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A Change of World: A Friendship

ISSUE:  Spring 2006


I had been thinking about maybe writing something about Adrienne’s and my friendship for this symposium, and a friend encouraged me, saying that our friendships with other writers are some of the best gifts of life. It’s true: it’s rare even to meet a poet you admire this deeply, and so much more rare to become close friends, lifetime friends.

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I’ve known Adrienne Rich, in her work, since 1952, when I was eighteen. I was walking down Garden Street, in Cambridge, Massachusetts, one day in my first weeks at Radcliffe College, when a kindly old gentleman spoke to me, and as we talked, he asked me what I was interested in. I said poetry, and he asked if I knew the poetry of Adrienne Rich—she graduated from Radcliffe the year before. She had won the Yale Series of Younger Poets award (which I’d never heard of) while still an undergraduate. “We’re very proud of Adrienne Rich here,” he said. Looking back, he reminds me of Elizabeth Bishop’s grandfather, in her poem “Manners”:

Be sure to remember to always
speak to everyone you meet.

Though on that day, that poem hadn’t yet been written.

So I went back to the old Radcliffe Library at 10 Garden Street and got out A Change of World and read it, and I’ve been reading Adrienne’s work ever since. From her youth, she was changing her world, and the worlds of many of her readers; her work has been the companion of our days.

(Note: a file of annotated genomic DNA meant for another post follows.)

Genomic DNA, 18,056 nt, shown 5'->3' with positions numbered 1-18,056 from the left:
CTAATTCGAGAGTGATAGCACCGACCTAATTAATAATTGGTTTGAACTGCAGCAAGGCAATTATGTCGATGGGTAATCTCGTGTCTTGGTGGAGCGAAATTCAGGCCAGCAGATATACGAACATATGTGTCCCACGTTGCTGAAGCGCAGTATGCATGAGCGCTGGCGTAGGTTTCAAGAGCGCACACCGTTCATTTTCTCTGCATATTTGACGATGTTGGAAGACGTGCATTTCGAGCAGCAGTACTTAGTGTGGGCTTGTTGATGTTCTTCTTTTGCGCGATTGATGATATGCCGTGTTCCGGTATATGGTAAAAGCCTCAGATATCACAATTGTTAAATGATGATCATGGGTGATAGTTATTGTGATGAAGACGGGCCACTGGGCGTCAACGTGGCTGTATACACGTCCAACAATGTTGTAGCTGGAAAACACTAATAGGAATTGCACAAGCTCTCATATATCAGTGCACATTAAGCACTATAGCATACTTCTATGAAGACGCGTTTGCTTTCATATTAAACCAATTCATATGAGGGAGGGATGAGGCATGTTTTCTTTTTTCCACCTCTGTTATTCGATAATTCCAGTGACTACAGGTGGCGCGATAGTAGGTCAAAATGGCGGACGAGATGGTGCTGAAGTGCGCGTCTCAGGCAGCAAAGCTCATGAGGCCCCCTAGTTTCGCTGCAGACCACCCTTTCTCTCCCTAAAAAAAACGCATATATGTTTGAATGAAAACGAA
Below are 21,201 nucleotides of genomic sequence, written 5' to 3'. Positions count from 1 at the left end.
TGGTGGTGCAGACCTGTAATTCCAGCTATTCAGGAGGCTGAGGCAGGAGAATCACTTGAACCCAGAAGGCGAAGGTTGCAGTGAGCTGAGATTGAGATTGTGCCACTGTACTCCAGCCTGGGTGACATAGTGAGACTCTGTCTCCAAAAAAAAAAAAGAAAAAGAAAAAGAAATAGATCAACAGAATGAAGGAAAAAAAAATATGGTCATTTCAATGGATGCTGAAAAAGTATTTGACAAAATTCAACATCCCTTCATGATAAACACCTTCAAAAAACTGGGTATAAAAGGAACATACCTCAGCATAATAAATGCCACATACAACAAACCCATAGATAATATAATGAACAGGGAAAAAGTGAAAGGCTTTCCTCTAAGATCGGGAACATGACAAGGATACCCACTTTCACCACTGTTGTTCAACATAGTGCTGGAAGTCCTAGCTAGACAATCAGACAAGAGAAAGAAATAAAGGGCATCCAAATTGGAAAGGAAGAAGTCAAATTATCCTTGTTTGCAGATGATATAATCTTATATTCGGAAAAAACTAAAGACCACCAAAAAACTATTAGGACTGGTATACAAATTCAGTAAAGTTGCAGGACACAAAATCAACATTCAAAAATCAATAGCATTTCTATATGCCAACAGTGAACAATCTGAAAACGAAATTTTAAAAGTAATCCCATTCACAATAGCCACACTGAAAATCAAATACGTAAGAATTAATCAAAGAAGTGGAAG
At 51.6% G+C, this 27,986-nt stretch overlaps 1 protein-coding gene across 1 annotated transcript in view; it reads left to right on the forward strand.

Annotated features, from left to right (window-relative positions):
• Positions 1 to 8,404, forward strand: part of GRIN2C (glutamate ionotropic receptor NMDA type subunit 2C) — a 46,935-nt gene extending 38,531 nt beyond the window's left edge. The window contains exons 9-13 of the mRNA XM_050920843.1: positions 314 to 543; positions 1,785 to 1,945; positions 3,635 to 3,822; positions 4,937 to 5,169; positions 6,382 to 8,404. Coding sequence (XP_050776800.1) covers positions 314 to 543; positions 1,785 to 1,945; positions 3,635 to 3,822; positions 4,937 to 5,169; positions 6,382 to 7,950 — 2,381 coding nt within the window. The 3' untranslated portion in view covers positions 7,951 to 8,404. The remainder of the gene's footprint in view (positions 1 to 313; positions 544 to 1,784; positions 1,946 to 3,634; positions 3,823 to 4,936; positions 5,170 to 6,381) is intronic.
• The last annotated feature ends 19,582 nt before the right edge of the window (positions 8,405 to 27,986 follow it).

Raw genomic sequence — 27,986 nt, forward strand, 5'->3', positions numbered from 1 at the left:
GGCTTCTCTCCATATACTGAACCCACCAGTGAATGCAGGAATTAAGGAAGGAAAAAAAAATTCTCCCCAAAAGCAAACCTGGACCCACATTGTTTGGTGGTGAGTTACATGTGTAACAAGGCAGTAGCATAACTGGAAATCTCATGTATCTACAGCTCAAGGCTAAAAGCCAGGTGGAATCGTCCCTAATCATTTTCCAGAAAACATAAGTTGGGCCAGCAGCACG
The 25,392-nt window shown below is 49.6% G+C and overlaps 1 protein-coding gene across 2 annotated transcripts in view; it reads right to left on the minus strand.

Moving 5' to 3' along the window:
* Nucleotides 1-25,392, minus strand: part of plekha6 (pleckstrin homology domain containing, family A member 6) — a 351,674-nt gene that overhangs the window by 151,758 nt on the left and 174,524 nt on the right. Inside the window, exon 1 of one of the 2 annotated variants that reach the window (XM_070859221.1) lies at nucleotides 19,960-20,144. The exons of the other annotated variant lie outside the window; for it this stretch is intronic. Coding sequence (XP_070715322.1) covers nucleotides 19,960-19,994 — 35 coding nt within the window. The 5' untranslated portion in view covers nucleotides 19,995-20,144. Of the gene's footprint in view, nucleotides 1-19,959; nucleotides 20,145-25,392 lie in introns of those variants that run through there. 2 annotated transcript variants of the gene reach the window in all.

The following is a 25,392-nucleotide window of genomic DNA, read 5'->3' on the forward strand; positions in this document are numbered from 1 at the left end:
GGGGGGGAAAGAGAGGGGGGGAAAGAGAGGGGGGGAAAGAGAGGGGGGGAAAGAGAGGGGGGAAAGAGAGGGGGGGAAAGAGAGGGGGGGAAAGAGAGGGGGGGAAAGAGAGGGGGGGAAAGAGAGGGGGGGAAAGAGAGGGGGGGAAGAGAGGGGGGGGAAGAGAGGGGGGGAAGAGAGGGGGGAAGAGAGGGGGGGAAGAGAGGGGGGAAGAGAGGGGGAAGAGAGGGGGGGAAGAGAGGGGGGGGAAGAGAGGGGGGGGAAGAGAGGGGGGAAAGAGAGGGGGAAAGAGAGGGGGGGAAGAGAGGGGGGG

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Adrienne was born in Baltimore to a comfortable, white, educated, and cultured family; her father was Jewish, from Birmingham, Alabama, her mother a Southern Protestant. Her father’s idea was that Adrienne should be a poet, and her younger sister a fiction writer. The girls were schooled at home till the age of nine, and her father taught Adrienne to write her letters copying out Blake’s Songs of Innocence and Experience. What still seems a wonder to me is that with all that force coming at her, she still was a poet! Maybe it was Blake! Like him, she went ahead and forged her knowledge and sympathy and joy beyond class, race, religion, nation—her community has no gates.

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Characteristically, the way we actually met was through Adrienne’s generosity: she read my first book of poems, in 1965, and wrote me a note about it. I was awed: she was the first poet I’d ever met, the first full-tilt working poet.

Those were the days of letter writing: we wrote back and forth for about two and a half years before we met in person. Meantime we had traded towns: she and her family had moved to New York, and I had moved to Cambridge, with my two daughters, on a grant. Through those years, along with letters, we sent each other some of the poems we were working on. She was a tireless close reader, and from the start I found her help indispensable.

In the late fall of 1967, my husband and I reconnected and looked for a new apartment in New York. The one we liked best was two blocks from where Adrienne lived, on Central Park West. It felt a little awkward, and I remember writing her, a little awkwardly, for her thoughts on our living so close—but she was immediately welcoming, and for the next three years, we were next-door neighbors at the heart of the world.